Factors that Drive Chinese Listed Companies in Voluntary Disclosure of Environmental Information
- 3.5k Downloads
Based on the institutional theory, this article attempts to examine two consecutive questions regarding the impact of various factors on corporate decision in environmental information disclosure (EID): (1) whether or not to disclose; and (2) the level of disclosure. The relevance of these factors is empirically tested using data collected from publicly listed manufacturing companies from 2006 to 2008 in China. Some interesting findings appear. We find that firms that are state-owned, those that operate in environmentally sensitive industries, those having more industrial peers engaged in EID, and those with better reputation are more likely to disclose environmental information. When it comes to the content of EID, variables that attempt to capture external institutional pressures exhibit either no or weak explanatory power. Only the variable of organizational image and reputation is demonstrated to have a significant impact on both the act and the content of EID. This study provides a snapshot of the dialogues between constituencies in the organizational field and EID development.
KeywordsEnvironmental information disclosure Listed firms Environmental management China
We would like to thank two anonymous referees for very helpful suggestions that substantially improved this article. This study was supported by the National Natural Science Foundation of China (No. 71025006) and the Ministry of Education of China (20090073110029).
- CSMAR. (2009). China Accounting and Finance Research Center of the Hong Kong Polytechnic University and the Shenzhen GTI Financial Information Limited.Google Scholar
- DiMaggio, P. J., & Powell, W. W. (1991). Introduction. In W. W. Powell & P. J. DiMaggio (Eds.), The new institutionalism in organizational analysis (pp. 1–38). Chicago: University of Chicago Press.Google Scholar
- Fan, G., Wang, X. L., & Zhu, H. P. (2007). The marketization index in China. Beijing: Economy Science Press.Google Scholar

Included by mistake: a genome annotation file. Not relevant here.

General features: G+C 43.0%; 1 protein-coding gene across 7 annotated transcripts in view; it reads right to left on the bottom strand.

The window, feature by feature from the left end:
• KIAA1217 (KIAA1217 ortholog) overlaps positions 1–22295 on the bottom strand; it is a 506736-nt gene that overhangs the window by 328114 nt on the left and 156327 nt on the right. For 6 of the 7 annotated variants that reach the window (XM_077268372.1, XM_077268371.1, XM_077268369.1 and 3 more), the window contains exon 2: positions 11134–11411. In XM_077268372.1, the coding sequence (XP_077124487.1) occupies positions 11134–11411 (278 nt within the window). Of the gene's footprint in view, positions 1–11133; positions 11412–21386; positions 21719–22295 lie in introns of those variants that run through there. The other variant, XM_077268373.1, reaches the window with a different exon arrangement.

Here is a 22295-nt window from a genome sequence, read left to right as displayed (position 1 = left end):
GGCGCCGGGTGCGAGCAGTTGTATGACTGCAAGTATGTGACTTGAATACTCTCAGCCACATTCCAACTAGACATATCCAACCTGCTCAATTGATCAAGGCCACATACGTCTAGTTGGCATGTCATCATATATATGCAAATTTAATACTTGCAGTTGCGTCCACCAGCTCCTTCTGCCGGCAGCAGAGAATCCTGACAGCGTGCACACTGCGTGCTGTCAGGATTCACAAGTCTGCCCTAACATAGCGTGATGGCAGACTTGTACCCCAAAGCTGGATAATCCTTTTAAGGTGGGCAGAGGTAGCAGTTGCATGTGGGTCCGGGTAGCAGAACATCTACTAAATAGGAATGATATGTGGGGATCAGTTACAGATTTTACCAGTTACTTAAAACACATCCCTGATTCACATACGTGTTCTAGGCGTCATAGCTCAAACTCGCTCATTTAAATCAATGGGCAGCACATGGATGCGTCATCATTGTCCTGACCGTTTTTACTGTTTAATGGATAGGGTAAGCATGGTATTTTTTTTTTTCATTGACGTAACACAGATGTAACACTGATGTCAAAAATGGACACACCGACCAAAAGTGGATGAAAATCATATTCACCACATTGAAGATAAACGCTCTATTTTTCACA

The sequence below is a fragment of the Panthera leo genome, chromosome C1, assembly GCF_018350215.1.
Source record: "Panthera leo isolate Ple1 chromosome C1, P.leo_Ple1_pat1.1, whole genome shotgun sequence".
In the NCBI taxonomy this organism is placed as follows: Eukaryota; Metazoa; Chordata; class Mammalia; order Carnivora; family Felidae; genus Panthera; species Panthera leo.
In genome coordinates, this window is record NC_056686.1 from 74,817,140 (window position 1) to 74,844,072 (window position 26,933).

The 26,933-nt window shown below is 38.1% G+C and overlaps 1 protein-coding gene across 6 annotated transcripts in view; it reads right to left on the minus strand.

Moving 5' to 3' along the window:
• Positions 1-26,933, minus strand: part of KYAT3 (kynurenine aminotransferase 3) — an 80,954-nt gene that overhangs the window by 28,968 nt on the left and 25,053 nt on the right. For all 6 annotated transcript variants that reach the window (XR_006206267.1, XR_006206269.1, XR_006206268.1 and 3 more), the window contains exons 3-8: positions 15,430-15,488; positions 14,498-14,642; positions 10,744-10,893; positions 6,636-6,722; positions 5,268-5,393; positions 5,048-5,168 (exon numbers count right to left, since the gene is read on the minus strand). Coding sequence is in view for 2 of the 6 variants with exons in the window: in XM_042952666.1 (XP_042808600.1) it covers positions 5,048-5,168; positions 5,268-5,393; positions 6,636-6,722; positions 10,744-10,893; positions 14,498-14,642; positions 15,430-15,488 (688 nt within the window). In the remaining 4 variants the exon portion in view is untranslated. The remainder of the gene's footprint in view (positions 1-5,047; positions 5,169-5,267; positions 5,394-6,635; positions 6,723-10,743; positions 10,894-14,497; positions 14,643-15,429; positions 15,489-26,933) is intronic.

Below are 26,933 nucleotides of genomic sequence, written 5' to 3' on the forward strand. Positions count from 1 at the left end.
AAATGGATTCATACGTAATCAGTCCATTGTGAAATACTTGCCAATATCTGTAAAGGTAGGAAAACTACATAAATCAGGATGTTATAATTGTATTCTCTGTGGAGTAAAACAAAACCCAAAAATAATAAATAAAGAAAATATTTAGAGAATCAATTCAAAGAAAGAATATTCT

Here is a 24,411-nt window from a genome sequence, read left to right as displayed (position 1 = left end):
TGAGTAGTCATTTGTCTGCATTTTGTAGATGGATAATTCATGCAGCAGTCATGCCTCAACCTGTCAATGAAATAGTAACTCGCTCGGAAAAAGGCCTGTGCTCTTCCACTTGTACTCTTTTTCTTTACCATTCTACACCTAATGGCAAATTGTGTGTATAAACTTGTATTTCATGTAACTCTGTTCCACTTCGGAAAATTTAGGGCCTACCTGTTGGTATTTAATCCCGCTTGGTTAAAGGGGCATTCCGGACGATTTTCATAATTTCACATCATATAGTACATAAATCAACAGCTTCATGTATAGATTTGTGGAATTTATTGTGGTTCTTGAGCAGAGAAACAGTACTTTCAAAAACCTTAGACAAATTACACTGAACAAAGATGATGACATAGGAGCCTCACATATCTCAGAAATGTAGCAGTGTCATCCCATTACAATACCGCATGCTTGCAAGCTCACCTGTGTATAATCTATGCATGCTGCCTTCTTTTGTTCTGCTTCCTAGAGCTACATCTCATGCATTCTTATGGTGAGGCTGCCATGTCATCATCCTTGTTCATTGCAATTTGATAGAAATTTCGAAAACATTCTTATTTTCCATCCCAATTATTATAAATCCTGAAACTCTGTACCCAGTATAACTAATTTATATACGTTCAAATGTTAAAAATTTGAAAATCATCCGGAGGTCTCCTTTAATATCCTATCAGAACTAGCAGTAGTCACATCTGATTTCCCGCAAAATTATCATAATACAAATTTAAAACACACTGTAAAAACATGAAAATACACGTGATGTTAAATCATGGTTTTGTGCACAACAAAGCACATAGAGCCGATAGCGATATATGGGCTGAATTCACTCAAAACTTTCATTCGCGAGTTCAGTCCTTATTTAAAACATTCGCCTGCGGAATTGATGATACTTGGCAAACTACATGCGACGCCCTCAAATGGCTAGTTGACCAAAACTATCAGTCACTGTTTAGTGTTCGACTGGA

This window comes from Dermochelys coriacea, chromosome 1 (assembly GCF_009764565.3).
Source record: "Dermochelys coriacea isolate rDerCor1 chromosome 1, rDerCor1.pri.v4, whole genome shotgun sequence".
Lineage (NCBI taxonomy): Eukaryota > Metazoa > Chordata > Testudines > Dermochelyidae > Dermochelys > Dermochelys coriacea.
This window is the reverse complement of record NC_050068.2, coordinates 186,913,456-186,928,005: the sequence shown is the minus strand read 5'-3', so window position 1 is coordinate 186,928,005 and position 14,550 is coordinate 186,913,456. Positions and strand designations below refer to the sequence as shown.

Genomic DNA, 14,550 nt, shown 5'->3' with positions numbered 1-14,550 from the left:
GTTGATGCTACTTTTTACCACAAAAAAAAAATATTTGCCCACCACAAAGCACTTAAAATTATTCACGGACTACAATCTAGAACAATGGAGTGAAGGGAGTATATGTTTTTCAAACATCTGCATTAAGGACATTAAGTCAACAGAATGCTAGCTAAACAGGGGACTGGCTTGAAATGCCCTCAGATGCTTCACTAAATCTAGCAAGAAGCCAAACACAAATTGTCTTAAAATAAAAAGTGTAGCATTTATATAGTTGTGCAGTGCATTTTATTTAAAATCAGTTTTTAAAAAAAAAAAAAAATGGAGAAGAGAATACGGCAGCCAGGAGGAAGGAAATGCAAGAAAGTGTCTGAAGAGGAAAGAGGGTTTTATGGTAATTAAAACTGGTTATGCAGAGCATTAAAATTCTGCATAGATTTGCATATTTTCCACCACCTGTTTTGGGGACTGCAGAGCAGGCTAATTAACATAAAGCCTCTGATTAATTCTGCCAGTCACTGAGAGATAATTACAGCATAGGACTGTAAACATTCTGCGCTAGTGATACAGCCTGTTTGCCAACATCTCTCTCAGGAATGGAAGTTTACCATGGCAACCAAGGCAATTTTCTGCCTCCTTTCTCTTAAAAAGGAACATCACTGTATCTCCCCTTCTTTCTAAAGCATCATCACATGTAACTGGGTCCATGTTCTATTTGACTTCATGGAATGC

- Greenwood, R., & Hinings, C. R. (1996). Understanding radical organizational change: Bringing together the old and new institutionalism. Academy of Management Review, 21(4), 1022–1054.Google Scholar
- Guo, P. Y. (2005). Corporate Environmental Reporting and Disclosure in China, http://www.csr-asia.com/upload/environmentalreporting.pdf.
- Hill, C., & Jones, G. (2008). Essentials of strategic management. USA: Cengage Learning.Google Scholar
- Scott, W. R. (1995). Institutions and organizations. London: Sage.Google Scholar
- Scott, W. R. (2007). Institutional Theory: Contributing to a Theoretical Research Program. In Smith Ken G. & Hitt Michael A. (Eds.), Great minds in management: the process of theory development (pp. 460–484). Oxford, UK: Oxford University Press.Google Scholar
- Wooten, M., & Hoffman, A. (2008). Organizational fields: past, present and future. In R. Greenwood, C. Oliver, R. Suddaby, & K. Sahlin-Andersson (Eds.), Handbook of organizational institutionalism. London: Sage Publications Ltd.Google Scholar
- Xiao, H. (2006). Corporate environmental accounting and reporting in china: current status and the future. In: Schaltegger, S., Bennett, M. and Burritt, R. (Eds.), Sustainability Accounting and Reporting, 457–471.Google Scholar